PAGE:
Internally displaced health workers support services for IDPs in Kirkuk

29 December 2016 – Nine-year-old Heba fled Hawija district in Kirkuk, Iraq, with her parents and 3 brothers almost 2 months ago and has been living in Daquq camp in Kirkuk since. “We lived under ISIL for more than 2 years,” said Heba’s mother. “We left because there was no food left to buy but bread. We were hungry, and we were scared for our lives from the constant airstrikes.”

Heba and her family left their home in Hawija at sunset, and began their journey by foot to Daquq camp. “We arrived the following day in the afternoon,” said Heba’s mother. “We passed many people on the way dying of thirst, or too sick to make the journey.”

More than 50 000 people are estimated to remain in Hawija district in Kirkuk, home to an estimated 450 000 people prior to June 2014. Six camps in Kirkuk host a total of over 27 000 internally displaced persons (IDPs), the majority of them from Hawija.

Health services in Daquq camp are provided by the Directorate of Health of Kirkuk governorate and supported by WHO and other health cluster partners.

Wissam Ahmad Mussa is an internally displaced person from Hawija district in Kirkuk governorate. He works as a laboratory technician in Daquq IDP camp in Kirkuk. He supports other medical teams to carry out laboratory tests and investigations. 

For the last 3 months Wissam has worked tirelessly to serve his community amidst some challenges. "We provide the needed laboratory services to the IDP but it's not easy,” says Wissam. “Each day we are faced with shortage of reagents, which makes it difficult for us to conduct medical tests requested by the doctors. Often times, we refer patients to Dakuk hospital and send some samples like leishmaniasis to Baghdad”.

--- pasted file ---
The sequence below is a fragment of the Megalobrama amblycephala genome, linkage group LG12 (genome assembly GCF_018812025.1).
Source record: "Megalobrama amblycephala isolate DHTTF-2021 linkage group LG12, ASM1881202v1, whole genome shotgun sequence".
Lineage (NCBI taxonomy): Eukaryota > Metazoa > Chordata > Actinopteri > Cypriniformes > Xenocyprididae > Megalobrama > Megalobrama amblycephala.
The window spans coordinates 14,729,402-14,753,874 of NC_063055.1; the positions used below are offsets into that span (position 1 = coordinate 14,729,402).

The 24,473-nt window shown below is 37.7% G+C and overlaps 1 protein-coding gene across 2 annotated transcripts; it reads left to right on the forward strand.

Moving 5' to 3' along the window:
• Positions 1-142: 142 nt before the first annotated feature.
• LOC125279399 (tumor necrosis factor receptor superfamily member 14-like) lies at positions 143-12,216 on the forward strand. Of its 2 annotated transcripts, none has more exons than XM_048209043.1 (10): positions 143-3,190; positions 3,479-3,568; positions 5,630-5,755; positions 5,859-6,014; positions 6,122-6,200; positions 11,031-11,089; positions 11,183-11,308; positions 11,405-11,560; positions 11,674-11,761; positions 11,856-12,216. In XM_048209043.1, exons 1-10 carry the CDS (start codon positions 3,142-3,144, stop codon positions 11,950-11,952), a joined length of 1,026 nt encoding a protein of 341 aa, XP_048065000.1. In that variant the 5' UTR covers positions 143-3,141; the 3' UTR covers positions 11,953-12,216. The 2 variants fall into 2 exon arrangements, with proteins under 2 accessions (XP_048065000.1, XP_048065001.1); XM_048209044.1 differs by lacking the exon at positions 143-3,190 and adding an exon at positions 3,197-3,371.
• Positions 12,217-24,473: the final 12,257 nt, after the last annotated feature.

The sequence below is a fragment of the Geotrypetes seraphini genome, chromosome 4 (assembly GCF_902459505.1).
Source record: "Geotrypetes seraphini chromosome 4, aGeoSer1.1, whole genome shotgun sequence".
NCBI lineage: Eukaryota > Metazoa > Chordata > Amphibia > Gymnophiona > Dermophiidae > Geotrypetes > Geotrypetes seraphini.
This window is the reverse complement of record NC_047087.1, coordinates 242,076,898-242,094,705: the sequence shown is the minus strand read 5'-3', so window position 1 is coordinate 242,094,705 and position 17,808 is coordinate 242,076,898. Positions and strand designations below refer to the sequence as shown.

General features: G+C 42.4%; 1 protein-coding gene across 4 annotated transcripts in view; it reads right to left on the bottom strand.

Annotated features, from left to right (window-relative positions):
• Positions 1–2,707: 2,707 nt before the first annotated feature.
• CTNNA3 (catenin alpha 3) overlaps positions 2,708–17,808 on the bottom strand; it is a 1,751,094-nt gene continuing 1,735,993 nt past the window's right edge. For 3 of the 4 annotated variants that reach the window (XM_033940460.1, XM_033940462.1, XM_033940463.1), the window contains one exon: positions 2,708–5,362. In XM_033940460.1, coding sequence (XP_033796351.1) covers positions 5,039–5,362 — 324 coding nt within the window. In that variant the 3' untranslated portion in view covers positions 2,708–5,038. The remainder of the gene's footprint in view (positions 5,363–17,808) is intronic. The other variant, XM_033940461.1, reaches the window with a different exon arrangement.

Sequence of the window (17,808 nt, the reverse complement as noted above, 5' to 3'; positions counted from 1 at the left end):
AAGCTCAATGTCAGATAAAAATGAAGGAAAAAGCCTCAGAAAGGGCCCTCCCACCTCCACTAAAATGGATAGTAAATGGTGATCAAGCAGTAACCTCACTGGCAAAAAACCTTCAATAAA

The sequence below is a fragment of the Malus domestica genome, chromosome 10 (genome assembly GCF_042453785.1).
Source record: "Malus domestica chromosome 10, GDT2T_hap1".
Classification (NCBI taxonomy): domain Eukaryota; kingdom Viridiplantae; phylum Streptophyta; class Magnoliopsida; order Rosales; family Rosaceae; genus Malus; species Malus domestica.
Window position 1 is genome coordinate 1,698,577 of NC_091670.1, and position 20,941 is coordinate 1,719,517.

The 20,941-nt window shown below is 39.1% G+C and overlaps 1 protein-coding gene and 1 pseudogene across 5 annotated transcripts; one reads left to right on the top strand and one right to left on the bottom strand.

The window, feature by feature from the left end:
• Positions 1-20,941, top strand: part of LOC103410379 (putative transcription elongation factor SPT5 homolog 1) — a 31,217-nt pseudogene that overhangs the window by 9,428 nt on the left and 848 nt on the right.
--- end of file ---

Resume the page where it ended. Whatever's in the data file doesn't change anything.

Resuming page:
Although the number of patients in the camp are overwhelming there are only 2 laboratory technicians serving a population of over 7000 IDPs. 

According to Wissam, the most requested tests are those for leishmaniasis (a parasitic disease caused by infection with Leishmania parasites, which are spread by the bite of infected sandflies) and blood sugar levels, many of which test positive for diabetes. The camp clinic sees almost 300 patients a day, and more than 200 people in the camp are receiving treatment for leishmaniasis, which is endemic in Hawija district.

Wissam may sometimes not be happy with the challenges that he faces as he carries out his duties, but he is thankful for being able to get back to the pay roll after a year’s long stay without salary. 

“Serving my community has also enabled me get back my source of livelihood, this has enabled me comfortably provide for my family again, thanks to the Directorate of Health, Kirkuk.” says Wissam.  He adds that, so many other health workers in Hawija still do not receive their salaries because they have been forced out of service due to the ongoing conflict inside their district.

Since the start of 2016, WHO has provided the Directorate of Health with 3 mobile clinics that are being used to deliver health services in Daquq and other IDP camps, donated 2 ambulances used for referrals, positioned 2 caravans inside Daquq camp and trained 7 mobile medical teams to deliver services in the camps. 

In addition, WHO continues to support health authorities in Kirkuk with basic lifesaving medicines and equipment, including surgical and interagency emergency health kits, to ensure continued management of internally displaced patients. Other support provided by WHO include pentostam to treat leishmaniosis, training of 20 community health workers, chlorine distribution, quality water testing and vector control activities.